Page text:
Archives for November 2018

Suspiria: Dario Argento V Luca Guadagnino.

Dario Argento’s Suspiria (’77)

Dario Argento’s sixth film, Suspiria, was released in 1977 but it’s as startlingly arresting to look at, and to listen to, today as it was then. And that despite the fact that much of what was so original about the film at the time has now become commonplace.

Written with his wife, the actress Daria Nicolodi, and inspired by a Thomas De Quincey essay, the film follows the arrival of a teenage dancer at a prestigious ballet school in Germany. What elevates it and so immediately distinguishes it, is the way that it brilliantly melds the conventions of horror with the aesthetics of classic, art house cinema.

Lines and colours to die for.

The result is a film that delves deep beneath the surface to explore the depths of the subconscious, to produce an expressionistic phantasmagoria decked out in the pristine lines and primary colours of a particularly lurid art deco.

Argento and cinematographer Luciano Tovoli based their colour palette on Disney’s use of blocks of primary colours in Snow White and the Seven Dwarfs (1937). And they shot the film using the last three strip Technicolor cameras in Europe, to create the same kind of intensity that the process had given to the likes of the Wizard of Oz and Gone With the Wind.

Argento teamed up again with the Italian prog rock band Goblin, with whom he’d worked on Deep Red (’75), to produce the sort of eerie and unsettlingly child-like score that would later become such a cliché in the decades to come.

Jessica Harper in Suspiria (’77).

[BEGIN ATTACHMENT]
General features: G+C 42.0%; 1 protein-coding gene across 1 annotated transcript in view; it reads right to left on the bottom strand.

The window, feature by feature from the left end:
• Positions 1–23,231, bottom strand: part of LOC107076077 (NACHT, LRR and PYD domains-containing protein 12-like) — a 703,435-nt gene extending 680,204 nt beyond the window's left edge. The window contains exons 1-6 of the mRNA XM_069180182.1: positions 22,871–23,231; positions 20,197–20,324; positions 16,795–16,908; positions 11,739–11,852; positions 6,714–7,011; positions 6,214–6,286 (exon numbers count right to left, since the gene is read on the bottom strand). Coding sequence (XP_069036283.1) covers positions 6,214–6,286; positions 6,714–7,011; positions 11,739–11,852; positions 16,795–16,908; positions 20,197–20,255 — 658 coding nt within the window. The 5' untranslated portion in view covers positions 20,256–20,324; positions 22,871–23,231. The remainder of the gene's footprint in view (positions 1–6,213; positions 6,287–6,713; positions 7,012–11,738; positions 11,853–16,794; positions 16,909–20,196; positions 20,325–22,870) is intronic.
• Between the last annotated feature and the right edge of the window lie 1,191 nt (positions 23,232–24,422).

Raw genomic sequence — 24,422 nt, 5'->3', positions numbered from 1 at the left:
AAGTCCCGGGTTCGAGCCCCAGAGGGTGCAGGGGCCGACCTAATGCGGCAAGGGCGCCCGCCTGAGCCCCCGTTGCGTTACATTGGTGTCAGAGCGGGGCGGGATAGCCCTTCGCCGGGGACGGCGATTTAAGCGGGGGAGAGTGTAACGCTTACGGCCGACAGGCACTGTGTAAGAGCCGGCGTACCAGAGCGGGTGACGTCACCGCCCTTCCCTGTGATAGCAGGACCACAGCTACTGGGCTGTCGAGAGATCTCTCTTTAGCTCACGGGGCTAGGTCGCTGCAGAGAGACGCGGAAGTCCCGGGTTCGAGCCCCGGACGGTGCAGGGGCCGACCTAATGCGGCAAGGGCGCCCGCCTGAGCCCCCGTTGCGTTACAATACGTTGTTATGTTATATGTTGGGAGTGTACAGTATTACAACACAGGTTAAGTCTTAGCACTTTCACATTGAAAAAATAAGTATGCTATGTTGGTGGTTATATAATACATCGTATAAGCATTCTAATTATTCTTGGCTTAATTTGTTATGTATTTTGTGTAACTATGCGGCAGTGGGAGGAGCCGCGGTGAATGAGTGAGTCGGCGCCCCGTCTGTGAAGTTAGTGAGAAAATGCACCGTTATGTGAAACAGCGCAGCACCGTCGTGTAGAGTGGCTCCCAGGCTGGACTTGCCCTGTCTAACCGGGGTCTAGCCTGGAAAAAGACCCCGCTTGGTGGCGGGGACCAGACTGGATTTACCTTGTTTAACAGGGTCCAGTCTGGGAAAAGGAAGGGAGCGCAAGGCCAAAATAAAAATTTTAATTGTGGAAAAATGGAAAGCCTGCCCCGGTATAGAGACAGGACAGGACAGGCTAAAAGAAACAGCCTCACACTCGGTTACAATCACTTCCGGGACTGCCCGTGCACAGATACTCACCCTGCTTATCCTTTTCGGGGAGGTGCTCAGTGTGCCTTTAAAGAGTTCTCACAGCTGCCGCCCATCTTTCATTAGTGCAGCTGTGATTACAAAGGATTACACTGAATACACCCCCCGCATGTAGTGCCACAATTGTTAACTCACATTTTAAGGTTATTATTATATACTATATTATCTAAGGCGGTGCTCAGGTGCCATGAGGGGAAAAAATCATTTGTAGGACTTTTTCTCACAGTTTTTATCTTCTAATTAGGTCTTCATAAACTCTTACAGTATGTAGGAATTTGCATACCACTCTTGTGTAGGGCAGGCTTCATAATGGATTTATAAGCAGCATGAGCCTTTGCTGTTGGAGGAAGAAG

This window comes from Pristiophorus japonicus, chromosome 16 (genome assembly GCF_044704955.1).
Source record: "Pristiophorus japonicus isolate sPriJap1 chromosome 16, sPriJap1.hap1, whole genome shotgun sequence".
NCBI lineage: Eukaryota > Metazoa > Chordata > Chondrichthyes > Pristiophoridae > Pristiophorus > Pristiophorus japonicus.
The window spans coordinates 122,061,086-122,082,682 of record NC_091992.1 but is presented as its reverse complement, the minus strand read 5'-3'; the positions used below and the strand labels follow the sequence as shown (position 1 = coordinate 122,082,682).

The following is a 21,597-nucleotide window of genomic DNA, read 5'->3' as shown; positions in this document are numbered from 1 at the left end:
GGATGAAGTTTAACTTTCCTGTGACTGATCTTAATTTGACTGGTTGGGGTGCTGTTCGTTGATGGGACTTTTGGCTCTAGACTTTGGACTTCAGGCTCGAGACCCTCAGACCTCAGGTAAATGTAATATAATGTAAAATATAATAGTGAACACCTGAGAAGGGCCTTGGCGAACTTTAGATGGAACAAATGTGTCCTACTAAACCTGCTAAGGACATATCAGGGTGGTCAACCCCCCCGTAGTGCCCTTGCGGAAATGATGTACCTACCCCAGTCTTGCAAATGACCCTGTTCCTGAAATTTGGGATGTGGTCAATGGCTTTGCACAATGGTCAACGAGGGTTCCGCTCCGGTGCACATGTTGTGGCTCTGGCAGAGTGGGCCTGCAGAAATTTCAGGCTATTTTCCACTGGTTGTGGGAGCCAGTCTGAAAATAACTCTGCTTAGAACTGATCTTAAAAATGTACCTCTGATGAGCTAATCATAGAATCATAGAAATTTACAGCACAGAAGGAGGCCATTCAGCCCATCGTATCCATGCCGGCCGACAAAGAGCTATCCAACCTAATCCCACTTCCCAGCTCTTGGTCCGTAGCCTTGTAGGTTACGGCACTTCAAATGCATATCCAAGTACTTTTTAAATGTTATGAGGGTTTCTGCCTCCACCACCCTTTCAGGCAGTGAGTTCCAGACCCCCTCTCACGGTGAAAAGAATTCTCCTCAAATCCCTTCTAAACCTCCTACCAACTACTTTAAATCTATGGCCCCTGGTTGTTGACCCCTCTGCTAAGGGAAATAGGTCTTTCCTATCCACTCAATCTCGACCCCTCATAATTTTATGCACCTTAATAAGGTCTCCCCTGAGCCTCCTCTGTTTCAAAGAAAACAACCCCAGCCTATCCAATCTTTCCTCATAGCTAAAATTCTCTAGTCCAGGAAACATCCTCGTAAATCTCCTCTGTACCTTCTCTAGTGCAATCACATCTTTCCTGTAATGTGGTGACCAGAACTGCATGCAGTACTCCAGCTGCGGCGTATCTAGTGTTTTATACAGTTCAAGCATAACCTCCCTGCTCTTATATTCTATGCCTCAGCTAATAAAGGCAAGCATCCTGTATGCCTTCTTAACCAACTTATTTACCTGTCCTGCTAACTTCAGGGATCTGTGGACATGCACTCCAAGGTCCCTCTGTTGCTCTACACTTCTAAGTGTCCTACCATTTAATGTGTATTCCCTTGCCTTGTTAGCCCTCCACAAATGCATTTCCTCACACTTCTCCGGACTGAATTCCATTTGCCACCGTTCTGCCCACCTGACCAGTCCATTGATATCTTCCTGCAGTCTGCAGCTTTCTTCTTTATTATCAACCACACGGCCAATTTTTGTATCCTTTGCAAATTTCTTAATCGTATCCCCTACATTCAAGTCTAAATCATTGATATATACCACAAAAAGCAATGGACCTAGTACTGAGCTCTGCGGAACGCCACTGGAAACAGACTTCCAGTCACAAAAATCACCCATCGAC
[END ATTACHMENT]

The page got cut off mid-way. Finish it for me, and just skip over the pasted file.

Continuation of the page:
It’s impeccably crafted, dazzlingly original and, if anything, is even more visually and sonically striking today than it was when first it was released.

Luca Guadagnino seemed initially to offer so much potential. After the promise of his third feature, I am Love in 2010, he made the visually impressive A Bigger Splash in 2015, reviewed earlier here. But he followed that up with the anaemic Call Me By Your Name in 2017, reviewed earlier here. And now there’s this, his “homage” to Suspiria.

Ah, Technicolor…

Gone are the primary colours and any sense of visual flair, gone too is any attempt to connect what’s going on up on screen with primal fears buried in the subconscious. The witches are still present and correct, as is the setting of Germany in the late 1970s. What we are offered instead is the wholly irrelevant backdrop of the political chaos fostered by the Baader Meinhof group, a tedious Me Too subtext and an extraordinarily ill-judged Nazi coda.

The question that nags throughout, apart from how in God’s name did they manage to drag this out for over 2 ½ hours, is, why on earth did they bother? What, literally, were they thinking? As Argento himself commented to Eric Kohn in his IndieWire interview here:

“Either you do it exactly the same way—in which case, it’s not a remake, it’s a copy, which is pointless—or, you change things and make another movie. In that case, why call it Suspiria?”